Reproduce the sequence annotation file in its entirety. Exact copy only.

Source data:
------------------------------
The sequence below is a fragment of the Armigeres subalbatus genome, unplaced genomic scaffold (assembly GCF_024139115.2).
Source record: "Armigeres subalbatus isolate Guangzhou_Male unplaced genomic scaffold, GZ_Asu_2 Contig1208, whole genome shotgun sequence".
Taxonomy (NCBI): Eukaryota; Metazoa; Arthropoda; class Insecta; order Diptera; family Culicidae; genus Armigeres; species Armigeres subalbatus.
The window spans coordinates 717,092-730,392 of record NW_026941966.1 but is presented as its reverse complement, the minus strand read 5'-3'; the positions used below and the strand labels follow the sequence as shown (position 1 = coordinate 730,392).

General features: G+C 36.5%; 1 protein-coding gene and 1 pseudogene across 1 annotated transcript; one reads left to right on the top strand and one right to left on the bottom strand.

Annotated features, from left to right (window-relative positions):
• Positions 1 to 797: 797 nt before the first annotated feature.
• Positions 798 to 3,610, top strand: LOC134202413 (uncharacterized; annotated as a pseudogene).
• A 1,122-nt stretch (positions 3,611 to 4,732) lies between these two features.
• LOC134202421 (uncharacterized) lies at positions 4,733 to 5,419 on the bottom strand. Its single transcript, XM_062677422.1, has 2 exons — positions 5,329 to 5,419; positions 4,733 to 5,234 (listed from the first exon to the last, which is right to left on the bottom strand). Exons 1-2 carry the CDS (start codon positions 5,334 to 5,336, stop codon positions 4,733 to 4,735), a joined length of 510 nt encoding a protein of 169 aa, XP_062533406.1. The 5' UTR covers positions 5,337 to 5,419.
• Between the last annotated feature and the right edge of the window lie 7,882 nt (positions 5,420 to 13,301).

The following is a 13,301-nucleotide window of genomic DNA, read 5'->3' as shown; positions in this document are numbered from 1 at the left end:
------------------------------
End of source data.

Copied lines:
The sequence below is a fragment of the Armigeres subalbatus genome, unplaced genomic scaffold (assembly GCF_024139115.2).
Source record: "Armigeres subalbatus isolate Guangzhou_Male unplaced genomic scaffold, GZ_Asu_2 Contig1208, whole genome shotgun sequence".
Taxonomy (NCBI): Eukaryota; Metazoa; Arthropoda; class Insecta; order Diptera; family Culicidae; genus Armigeres; species Armigeres subalbatus.
The window spans coordinates 717,092-730,392 of record NW_026941966.1 but is presented as its reverse complement, the minus strand read 5'-3'; the positions used below and the strand labels follow the sequence as shown (position 1 = coordinate 730,392).

General features: G+C 36.5%; 1 protein-coding gene and 1 pseudogene across 1 annotated transcript; one reads left to right on the top strand and one right to left on the bottom strand.

Annotated features, from left to right (window-relative positions):
• Positions 1 to 797: 797 nt before the first annotated feature.
• Positions 798 to 3,610, top strand: LOC134202413 (uncharacterized; annotated as a pseudogene).
• A 1,122-nt stretch (positions 3,611 to 4,732) lies between these two features.
• LOC134202421 (uncharacterized) lies at positions 4,733 to 5,419 on the bottom strand. Its single transcript, XM_062677422.1, has 2 exons — positions 5,329 to 5,419; positions 4,733 to 5,234 (listed from the first exon to the last, which is right to left on the bottom strand). Exons 1-2 carry the CDS (start codon positions 5,334 to 5,336, stop codon positions 4,733 to 4,735), a joined length of 510 nt encoding a protein of 169 aa, XP_062533406.1. The 5' UTR covers positions 5,337 to 5,419.
• Between the last annotated feature and the right edge of the window lie 7,882 nt (positions 5,420 to 13,301).

The following is a 13,301-nucleotide window of genomic DNA, read 5'->3' as shown; positions in this document are numbered from 1 at the left end: